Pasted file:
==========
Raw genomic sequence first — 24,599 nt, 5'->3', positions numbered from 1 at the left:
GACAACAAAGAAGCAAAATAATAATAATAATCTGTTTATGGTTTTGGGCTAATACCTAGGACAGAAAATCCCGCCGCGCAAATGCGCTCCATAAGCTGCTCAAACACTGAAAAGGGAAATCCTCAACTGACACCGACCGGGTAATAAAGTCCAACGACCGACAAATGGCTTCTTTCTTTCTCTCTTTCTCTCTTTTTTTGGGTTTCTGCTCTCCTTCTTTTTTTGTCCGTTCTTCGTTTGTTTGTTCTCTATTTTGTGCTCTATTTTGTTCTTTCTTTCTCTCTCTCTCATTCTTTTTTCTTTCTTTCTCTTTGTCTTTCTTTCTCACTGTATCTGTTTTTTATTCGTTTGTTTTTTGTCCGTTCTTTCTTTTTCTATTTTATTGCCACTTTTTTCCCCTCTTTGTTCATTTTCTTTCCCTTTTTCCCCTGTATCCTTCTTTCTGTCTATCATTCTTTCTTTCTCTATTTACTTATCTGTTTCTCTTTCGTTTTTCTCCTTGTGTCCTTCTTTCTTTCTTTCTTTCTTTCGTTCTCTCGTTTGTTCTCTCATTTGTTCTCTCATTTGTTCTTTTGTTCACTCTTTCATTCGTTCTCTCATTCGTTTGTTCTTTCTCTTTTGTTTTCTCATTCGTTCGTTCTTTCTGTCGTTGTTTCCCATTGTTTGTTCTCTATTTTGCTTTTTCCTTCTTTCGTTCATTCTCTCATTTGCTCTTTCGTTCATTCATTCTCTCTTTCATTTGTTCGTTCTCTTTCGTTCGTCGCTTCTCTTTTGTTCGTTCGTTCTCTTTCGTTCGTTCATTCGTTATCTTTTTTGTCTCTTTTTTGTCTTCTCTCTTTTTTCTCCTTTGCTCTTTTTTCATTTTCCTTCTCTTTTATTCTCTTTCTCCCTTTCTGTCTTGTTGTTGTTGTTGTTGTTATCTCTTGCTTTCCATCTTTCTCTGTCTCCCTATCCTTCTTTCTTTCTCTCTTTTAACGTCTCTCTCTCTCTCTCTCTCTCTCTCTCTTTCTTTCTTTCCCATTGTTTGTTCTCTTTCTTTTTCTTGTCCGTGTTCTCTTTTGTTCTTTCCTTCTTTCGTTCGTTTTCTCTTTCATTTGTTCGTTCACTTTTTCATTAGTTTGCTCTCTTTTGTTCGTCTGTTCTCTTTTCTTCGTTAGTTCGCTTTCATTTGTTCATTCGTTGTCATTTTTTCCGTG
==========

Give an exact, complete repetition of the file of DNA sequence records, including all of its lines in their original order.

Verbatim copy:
Raw genomic sequence first — 24,599 nt, 5'->3', positions numbered from 1 at the left:
GACAACAAAGAAGCAAAATAATAATAATAATCTGTTTATGGTTTTGGGCTAATACCTAGGACAGAAAATCCCGCCGCGCAAATGCGCTCCATAAGCTGCTCAAACACTGAAAAGGGAAATCCTCAACTGACACCGACCGGGTAATAAAGTCCAACGACCGACAAATGGCTTCTTTCTTTCTCTCTTTCTCTCTTTTTTTGGGTTTCTGCTCTCCTTCTTTTTTTGTCCGTTCTTCGTTTGTTTGTTCTCTATTTTGTGCTCTATTTTGTTCTTTCTTTCTCTCTCTCTCATTCTTTTTTCTTTCTTTCTCTTTGTCTTTCTTTCTCACTGTATCTGTTTTTTATTCGTTTGTTTTTTGTCCGTTCTTTCTTTTTCTATTTTATTGCCACTTTTTTCCCCTCTTTGTTCATTTTCTTTCCCTTTTTCCCCTGTATCCTTCTTTCTGTCTATCATTCTTTCTTTCTCTATTTACTTATCTGTTTCTCTTTCGTTTTTCTCCTTGTGTCCTTCTTTCTTTCTTTCTTTCTTTCGTTCTCTCGTTTGTTCTCTCATTTGTTCTCTCATTTGTTCTTTTGTTCACTCTTTCATTCGTTCTCTCATTCGTTTGTTCTTTCTCTTTTGTTTTCTCATTCGTTCGTTCTTTCTGTCGTTGTTTCCCATTGTTTGTTCTCTATTTTGCTTTTTCCTTCTTTCGTTCATTCTCTCATTTGCTCTTTCGTTCATTCATTCTCTCTTTCATTTGTTCGTTCTCTTTCGTTCGTCGCTTCTCTTTTGTTCGTTCGTTCTCTTTCGTTCGTTCATTCGTTATCTTTTTTGTCTCTTTTTTGTCTTCTCTCTTTTTTCTCCTTTGCTCTTTTTTCATTTTCCTTCTCTTTTATTCTCTTTCTCCCTTTCTGTCTTGTTGTTGTTGTTGTTGTTATCTCTTGCTTTCCATCTTTCTCTGTCTCCCTATCCTTCTTTCTTTCTCTCTTTTAACGTCTCTCTCTCTCTCTCTCTCTCTCTCTCTTTCTTTCTTTCCCATTGTTTGTTCTCTTTCTTTTTCTTGTCCGTGTTCTCTTTTGTTCTTTCCTTCTTTCGTTCGTTTTCTCTTTCATTTGTTCGTTCACTTTTTCATTAGTTTGCTCTCTTTTGTTCGTCTGTTCTCTTTTCTTCGTTAGTTCGCTTTCATTTGTTCATTCGTTGTCATTTTTTCCGTG